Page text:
Even a chimp can write code

Sunday, June 08, 2008

How to tell a Silverlight assembly from a .NET Framework one?

Silverlight 2 application code is compiled to Common IL and packaged into assemblies (.dll) which are in turn deflated into a Zip file (container with .xap extension). The IL is a CPU- and platform- independent instruction set. The Silverlight runtime has in it the Core CLR which executes this IL. Given that .NET Framework involves much of the same things save for the .xap packaging, how does one tell between a DLL built for Silverlight versus one for .NET Framework?

Well, the answer is in one of the security assumptions that Silverlight's Core CLR makes to distinguish a core platform assembly from a transparent code app assembly. The mscorlib.dll in Silverlight is signed with a different key than it's namesake in .NET Framework. This is apparent in it's full name, or specifically it's public key token.

The public key token for mscorlib in Silverlight is:


while the public key token for mscorlib in .NET Framework is:


So the trick to sniffing out an arbitrary managed code assembly for its allegiance - Silverlight or .NET Framework - is to look through it's list of referenced assemblies, locate mscorlib and then check the public key token. Here is a sample application that does that.

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  • Ashish, since most controls have been moved to plugin, what do I need to do to my project, CS and Xaml files to make my XAP file smaller than Beta 1?

    I've removed unused USING statements from my CS files, but my XAP is still the same size as Beta 1.


    By Anonymous Ben Hayat, at June 8, 2008 at 2:12 PM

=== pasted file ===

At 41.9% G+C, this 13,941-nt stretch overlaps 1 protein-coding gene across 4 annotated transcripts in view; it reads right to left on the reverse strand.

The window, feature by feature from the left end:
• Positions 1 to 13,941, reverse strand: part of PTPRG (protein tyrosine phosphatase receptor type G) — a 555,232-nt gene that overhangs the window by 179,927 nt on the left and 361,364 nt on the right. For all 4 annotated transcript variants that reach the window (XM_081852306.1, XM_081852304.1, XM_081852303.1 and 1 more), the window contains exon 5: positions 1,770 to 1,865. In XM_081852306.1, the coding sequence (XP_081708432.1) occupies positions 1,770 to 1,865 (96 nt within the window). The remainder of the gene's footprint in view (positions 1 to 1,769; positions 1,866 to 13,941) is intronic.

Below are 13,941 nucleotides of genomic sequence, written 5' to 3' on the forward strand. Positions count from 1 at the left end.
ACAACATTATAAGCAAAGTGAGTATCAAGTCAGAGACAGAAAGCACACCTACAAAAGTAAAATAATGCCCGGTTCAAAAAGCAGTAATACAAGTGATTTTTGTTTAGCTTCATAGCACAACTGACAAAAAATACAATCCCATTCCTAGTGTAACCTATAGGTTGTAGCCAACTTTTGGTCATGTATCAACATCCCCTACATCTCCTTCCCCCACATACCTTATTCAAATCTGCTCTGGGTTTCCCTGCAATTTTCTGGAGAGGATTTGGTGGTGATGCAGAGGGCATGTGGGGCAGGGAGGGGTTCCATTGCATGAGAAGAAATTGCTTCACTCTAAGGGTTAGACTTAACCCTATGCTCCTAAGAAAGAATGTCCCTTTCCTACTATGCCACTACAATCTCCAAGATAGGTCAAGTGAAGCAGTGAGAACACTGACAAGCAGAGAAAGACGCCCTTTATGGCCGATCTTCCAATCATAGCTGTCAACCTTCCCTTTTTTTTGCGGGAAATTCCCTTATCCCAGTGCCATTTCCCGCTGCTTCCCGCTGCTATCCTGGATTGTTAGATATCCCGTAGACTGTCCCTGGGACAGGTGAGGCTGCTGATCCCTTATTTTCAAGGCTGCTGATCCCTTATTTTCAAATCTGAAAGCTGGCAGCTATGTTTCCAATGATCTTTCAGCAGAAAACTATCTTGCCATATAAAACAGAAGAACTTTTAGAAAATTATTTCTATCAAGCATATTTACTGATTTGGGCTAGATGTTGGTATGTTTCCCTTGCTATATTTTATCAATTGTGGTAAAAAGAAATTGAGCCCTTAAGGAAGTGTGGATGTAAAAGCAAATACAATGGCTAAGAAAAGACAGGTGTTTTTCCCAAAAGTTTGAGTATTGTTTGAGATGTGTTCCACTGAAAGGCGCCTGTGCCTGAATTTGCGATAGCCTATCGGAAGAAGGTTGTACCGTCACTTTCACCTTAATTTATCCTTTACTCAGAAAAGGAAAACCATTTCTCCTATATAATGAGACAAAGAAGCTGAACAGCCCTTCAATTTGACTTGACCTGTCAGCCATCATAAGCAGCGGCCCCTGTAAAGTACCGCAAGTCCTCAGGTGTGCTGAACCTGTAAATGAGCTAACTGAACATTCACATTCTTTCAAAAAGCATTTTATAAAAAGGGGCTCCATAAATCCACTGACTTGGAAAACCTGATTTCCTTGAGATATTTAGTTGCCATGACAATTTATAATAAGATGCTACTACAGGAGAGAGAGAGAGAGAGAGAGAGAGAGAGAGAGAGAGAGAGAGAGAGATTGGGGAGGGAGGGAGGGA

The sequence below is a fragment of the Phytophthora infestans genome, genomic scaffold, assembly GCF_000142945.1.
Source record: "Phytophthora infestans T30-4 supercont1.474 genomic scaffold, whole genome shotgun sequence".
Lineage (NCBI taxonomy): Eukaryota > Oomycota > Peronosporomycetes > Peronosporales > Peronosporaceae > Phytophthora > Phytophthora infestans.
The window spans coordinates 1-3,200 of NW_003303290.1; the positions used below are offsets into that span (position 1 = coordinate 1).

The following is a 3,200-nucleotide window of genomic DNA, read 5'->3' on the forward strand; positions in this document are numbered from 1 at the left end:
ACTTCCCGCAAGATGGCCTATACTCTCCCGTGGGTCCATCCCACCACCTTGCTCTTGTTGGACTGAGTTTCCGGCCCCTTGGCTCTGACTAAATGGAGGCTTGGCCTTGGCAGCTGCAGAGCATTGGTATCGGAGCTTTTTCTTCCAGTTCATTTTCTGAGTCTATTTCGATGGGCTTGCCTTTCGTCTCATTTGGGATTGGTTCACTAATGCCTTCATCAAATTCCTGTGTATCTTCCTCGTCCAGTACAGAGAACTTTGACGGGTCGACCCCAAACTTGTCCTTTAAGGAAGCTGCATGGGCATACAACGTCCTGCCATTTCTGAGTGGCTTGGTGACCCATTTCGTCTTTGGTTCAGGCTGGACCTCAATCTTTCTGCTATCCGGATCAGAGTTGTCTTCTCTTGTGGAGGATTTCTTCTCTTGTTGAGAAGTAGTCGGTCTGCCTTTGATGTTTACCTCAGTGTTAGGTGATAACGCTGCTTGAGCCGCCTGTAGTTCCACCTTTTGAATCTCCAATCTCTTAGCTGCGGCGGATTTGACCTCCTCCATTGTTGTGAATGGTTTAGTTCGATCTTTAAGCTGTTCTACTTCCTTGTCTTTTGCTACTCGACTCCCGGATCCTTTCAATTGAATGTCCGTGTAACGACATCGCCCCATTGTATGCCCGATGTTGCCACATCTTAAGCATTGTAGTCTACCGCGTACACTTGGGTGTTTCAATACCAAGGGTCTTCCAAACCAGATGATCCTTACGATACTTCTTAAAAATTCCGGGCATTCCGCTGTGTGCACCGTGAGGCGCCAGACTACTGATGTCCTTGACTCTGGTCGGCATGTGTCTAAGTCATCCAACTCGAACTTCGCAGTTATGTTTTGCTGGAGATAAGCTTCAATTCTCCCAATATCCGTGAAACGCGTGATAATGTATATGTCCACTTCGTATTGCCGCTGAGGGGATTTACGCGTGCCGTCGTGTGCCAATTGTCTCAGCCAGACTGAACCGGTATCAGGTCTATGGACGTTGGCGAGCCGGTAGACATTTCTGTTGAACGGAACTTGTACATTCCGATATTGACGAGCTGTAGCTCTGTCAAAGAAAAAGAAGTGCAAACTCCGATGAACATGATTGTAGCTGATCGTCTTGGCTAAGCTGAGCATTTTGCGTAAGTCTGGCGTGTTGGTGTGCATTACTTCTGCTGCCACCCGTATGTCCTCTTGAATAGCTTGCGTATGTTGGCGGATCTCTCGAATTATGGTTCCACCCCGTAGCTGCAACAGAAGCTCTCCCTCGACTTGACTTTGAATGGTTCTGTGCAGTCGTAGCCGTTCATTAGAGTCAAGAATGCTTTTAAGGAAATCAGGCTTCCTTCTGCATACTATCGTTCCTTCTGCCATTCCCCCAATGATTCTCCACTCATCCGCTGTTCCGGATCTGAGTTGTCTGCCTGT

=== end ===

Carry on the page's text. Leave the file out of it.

• I'm just guessing: did you remove the dll files copied across when the using statement has been written? As far as I know, all dlls in the folder are going to be packed so since you don't need some of then, simply delete them.

    By Anonymous chix, at June 8, 2008 at 5:50 PM  

  • Make sure the References in your project accurately reflect the assemblies you're relying on. A minimalist Silverlight app would only require mscorlib.dll, System.dll and System.Windows.dll. If you remove the extensions to the platform such as System.Windows.Controls.Extended.dll from your References, then you'll notice size savings in the xap. If your xap happens to use base as well as extended controls, well then you won't see much savings.

    By Blogger Ashish Shetty, at June 8, 2008 at 6:18 PM  

  • Thanks to Chix and Ashish for both great points.

    Chix, your point is well taken. I didn't even think about that.

    By Anonymous Ben Hayat, at June 8, 2008 at 7:46 PM  

  • Great thinking.

    By Blogger Razan, at June 11, 2008 at 7:27 AM  

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